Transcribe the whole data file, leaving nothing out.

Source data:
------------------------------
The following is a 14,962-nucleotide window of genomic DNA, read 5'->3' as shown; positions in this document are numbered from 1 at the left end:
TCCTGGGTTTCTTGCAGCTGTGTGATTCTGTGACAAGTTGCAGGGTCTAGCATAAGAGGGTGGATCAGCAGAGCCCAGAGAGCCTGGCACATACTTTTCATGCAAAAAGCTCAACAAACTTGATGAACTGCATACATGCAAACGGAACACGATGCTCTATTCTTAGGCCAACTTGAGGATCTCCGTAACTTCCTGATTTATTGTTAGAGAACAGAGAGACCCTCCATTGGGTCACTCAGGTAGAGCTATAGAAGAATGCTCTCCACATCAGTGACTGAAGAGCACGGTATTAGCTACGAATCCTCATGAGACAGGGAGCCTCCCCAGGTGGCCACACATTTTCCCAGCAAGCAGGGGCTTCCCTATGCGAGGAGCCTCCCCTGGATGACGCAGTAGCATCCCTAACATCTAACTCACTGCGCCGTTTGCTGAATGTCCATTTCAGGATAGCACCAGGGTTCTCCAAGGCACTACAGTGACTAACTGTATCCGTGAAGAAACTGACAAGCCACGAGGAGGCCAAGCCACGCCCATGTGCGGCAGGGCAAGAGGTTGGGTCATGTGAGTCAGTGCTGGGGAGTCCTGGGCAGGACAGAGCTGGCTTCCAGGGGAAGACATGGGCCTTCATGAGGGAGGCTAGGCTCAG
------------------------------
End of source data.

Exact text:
The following is a 14,962-nucleotide window of genomic DNA, read 5'->3' as shown; positions in this document are numbered from 1 at the left end:
TCCTGGGTTTCTTGCAGCTGTGTGATTCTGTGACAAGTTGCAGGGTCTAGCATAAGAGGGTGGATCAGCAGAGCCCAGAGAGCCTGGCACATACTTTTCATGCAAAAAGCTCAACAAACTTGATGAACTGCATACATGCAAACGGAACACGATGCTCTATTCTTAGGCCAACTTGAGGATCTCCGTAACTTCCTGATTTATTGTTAGAGAACAGAGAGACCCTCCATTGGGTCACTCAGGTAGAGCTATAGAAGAATGCTCTCCACATCAGTGACTGAAGAGCACGGTATTAGCTACGAATCCTCATGAGACAGGGAGCCTCCCCAGGTGGCCACACATTTTCCCAGCAAGCAGGGGCTTCCCTATGCGAGGAGCCTCCCCTGGATGACGCAGTAGCATCCCTAACATCTAACTCACTGCGCCGTTTGCTGAATGTCCATTTCAGGATAGCACCAGGGTTCTCCAAGGCACTACAGTGACTAACTGTATCCGTGAAGAAACTGACAAGCCACGAGGAGGCCAAGCCACGCCCATGTGCGGCAGGGCAAGAGGTTGGGTCATGTGAGTCAGTGCTGGGGAGTCCTGGGCAGGACAGAGCTGGCTTCCAGGGGAAGACATGGGCCTTCATGAGGGAGGCTAGGCTCAG